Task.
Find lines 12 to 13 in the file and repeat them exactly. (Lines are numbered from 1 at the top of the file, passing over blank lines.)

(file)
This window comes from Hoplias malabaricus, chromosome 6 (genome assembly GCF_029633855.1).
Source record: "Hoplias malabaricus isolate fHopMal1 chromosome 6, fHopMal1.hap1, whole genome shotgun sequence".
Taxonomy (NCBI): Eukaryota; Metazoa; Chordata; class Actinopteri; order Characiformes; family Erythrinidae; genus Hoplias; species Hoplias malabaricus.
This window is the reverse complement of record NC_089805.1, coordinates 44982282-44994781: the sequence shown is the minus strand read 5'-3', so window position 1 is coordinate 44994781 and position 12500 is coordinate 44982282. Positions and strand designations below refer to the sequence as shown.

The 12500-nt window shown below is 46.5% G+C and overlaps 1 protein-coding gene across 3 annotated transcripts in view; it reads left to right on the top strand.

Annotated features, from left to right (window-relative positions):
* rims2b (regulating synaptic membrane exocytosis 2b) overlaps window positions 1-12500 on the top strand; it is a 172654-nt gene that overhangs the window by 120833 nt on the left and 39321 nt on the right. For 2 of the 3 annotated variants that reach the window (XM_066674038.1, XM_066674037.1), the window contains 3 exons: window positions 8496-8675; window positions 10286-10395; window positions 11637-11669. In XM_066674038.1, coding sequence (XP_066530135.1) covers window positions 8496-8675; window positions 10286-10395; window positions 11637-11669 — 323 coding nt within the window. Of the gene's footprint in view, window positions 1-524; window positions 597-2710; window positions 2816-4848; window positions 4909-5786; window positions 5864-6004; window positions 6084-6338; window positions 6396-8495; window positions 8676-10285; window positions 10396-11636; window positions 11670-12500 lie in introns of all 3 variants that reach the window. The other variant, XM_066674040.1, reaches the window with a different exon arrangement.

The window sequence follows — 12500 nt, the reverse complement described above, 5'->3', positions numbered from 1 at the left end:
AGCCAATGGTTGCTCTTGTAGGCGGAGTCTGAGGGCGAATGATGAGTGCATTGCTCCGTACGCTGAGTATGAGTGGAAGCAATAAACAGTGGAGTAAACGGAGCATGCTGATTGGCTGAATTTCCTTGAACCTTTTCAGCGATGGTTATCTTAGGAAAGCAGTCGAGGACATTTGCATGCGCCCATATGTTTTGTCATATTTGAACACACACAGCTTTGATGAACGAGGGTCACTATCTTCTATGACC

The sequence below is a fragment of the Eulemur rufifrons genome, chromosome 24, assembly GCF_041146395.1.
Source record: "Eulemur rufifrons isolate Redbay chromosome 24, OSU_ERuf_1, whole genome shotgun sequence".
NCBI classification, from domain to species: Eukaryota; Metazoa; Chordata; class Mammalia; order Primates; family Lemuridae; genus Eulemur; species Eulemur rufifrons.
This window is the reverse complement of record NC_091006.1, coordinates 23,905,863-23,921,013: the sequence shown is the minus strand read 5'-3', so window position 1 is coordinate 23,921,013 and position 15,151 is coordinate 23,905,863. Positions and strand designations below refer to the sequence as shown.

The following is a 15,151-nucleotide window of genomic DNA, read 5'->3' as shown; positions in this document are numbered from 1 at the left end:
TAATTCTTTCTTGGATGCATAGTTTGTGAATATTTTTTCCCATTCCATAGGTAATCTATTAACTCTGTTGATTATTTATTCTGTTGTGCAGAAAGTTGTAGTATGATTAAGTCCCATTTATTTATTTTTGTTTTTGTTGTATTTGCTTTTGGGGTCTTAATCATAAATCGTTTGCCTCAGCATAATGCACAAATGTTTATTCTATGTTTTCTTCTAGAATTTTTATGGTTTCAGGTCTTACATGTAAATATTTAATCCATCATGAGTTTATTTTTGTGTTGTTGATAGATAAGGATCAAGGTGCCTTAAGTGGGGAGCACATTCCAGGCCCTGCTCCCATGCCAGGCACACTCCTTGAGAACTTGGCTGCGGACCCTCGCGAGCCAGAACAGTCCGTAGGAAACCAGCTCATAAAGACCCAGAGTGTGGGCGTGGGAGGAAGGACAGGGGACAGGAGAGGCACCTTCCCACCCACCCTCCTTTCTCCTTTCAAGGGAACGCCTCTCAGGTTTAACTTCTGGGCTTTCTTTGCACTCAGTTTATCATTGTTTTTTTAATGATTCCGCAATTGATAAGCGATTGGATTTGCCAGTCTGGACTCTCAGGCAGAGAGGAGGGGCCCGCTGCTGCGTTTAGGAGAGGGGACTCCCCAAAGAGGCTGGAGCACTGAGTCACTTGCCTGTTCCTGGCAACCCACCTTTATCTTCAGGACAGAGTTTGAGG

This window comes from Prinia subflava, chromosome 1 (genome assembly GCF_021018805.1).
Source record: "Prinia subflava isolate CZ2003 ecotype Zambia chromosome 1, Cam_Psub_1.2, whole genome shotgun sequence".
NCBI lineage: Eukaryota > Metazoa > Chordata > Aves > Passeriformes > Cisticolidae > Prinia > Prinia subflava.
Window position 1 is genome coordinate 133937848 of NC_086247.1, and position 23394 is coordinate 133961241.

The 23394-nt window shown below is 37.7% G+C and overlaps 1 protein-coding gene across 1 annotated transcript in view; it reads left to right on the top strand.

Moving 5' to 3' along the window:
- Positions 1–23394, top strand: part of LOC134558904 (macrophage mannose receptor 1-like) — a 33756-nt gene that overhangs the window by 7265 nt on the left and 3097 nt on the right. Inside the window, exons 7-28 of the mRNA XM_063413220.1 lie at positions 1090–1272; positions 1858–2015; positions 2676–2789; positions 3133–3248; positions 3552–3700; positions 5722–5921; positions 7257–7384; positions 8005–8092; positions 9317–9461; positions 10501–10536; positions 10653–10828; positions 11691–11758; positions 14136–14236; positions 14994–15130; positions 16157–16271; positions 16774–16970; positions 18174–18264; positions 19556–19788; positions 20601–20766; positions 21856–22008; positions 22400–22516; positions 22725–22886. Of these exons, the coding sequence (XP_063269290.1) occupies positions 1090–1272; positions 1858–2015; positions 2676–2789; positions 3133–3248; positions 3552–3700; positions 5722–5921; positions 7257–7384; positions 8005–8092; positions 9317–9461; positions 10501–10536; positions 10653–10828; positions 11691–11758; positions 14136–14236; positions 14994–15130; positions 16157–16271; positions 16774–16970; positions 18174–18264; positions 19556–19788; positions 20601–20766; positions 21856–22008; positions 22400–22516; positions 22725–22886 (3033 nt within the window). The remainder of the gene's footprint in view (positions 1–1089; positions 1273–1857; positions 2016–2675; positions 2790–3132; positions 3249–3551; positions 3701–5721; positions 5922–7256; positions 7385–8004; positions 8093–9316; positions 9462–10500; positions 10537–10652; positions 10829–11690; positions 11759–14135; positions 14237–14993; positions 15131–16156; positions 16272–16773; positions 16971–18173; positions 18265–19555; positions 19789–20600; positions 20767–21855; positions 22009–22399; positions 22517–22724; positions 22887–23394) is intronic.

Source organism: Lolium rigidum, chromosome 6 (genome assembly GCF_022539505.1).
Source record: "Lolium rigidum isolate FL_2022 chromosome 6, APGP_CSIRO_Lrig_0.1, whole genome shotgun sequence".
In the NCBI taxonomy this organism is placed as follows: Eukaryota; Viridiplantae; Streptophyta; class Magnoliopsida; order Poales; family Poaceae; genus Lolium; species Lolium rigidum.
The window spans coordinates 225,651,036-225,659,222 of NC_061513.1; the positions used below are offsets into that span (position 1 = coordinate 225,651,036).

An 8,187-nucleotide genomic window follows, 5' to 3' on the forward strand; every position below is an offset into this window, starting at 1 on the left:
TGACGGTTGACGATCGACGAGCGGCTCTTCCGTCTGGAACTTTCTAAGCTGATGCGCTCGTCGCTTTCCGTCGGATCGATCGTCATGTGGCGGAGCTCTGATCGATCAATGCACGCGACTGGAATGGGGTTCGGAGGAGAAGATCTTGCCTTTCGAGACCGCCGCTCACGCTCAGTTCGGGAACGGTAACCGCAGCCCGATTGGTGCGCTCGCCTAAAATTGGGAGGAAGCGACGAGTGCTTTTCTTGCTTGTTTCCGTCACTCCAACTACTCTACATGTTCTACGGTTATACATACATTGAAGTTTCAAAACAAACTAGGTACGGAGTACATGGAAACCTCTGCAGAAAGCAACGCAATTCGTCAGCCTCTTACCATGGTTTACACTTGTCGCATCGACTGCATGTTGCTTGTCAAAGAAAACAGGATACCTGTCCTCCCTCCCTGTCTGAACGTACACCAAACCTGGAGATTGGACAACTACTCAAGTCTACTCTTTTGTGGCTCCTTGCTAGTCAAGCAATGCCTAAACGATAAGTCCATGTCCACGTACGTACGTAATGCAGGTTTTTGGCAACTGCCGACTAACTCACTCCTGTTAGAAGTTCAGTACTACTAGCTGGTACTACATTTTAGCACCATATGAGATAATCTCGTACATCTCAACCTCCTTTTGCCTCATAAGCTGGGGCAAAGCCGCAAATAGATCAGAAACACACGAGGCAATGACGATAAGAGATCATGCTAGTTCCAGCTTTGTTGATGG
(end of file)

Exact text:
NCBI classification, from domain to species: Eukaryota; Metazoa; Chordata; class Mammalia; order Primates; family Lemuridae; genus Eulemur; species Eulemur rufifrons.
This window is the reverse complement of record NC_091006.1, coordinates 23,905,863-23,921,013: the sequence shown is the minus strand read 5'-3', so window position 1 is coordinate 23,921,013 and position 15,151 is coordinate 23,905,863. Positions and strand designations below refer to the sequence as shown.